Ama looked at my cousins. “Too skinny.
But Maggie,” she said. “Maggie is just right.”
I smiled, because I was hai hao, good enough, and more,
here on this little island in the Pacific, where heat
oppressed and sweat stuck my brown hair to my face.
This is where I say and mean, wo ai ni.
But you don’t know what those words mean. Ni
cannot understand. Ni, with your skinny
legs and your baseball cap, ni with your long face.
Wo had never felt anything so right
as being in your arms. I could feel the heat,
I could feel the emotion, I could feel more.
But when I said wo ai ni, you said no more.
I’m still reeling, still wondering why me and ni
can’t work this out. I want to heat
the dying embers between us, the skinny
huo smoldering out. It doesn’t feel right
without you. Can you see pain on my face?
I still remember nights when my face
was pressed into your shirt. You told me more
than anyone, and it felt so right.
I knew then that I wanted us, wanted ni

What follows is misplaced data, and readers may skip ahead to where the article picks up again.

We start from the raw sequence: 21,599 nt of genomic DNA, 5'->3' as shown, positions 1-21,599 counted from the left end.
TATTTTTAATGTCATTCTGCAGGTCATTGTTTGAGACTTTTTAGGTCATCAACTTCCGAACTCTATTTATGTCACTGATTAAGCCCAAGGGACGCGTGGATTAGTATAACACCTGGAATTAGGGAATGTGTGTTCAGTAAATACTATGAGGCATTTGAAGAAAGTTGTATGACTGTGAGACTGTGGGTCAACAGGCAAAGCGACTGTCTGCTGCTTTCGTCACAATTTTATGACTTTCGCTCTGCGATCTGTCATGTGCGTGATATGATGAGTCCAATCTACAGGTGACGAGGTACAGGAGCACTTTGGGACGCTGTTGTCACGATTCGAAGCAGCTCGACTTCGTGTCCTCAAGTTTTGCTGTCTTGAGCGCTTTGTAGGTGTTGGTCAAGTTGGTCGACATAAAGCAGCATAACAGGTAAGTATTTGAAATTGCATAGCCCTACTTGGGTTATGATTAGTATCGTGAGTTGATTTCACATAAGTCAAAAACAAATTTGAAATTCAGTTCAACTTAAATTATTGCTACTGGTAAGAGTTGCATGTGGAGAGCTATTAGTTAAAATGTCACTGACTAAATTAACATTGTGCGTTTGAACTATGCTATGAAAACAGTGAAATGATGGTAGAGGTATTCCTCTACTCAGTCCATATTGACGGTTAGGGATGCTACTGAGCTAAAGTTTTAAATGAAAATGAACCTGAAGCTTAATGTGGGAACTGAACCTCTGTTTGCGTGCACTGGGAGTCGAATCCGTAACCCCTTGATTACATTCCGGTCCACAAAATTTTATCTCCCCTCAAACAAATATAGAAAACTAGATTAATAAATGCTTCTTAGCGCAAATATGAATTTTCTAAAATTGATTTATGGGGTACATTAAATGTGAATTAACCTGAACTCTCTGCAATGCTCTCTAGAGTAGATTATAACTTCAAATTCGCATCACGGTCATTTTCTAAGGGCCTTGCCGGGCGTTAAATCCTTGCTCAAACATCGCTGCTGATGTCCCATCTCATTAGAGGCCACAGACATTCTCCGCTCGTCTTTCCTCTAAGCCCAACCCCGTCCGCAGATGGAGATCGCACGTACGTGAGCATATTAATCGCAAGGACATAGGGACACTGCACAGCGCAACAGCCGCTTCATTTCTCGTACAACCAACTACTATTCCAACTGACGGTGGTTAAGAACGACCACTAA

and wo to be forever, under the skinny
slats of light coming in your window. Light, but no heat.
I’m trying to be strong. I heat
up water to make hot chocolate. I cover my face
with the strength I wish I had. I grow skinny
because I don’t eat. I want to stay empty. Less, not more
is the answer. Less, because ni
said you couldn’t fight, said it didn’t feel right.
You walk by, and I pass on the right.
So cold, no words, not a damn thing, no heat.
I wonder what you’re thinking, if wo ai ni
still rings in your ears. But your face
reveals nothing. Friendship, nothing more.
So I waste away, my body, and my hope, skinny.
You are the right one, I know when I look at your face.
The heat is gone, but I have to believe there’s something more.
Because wo ai ni, just like my ama, who was too skinny.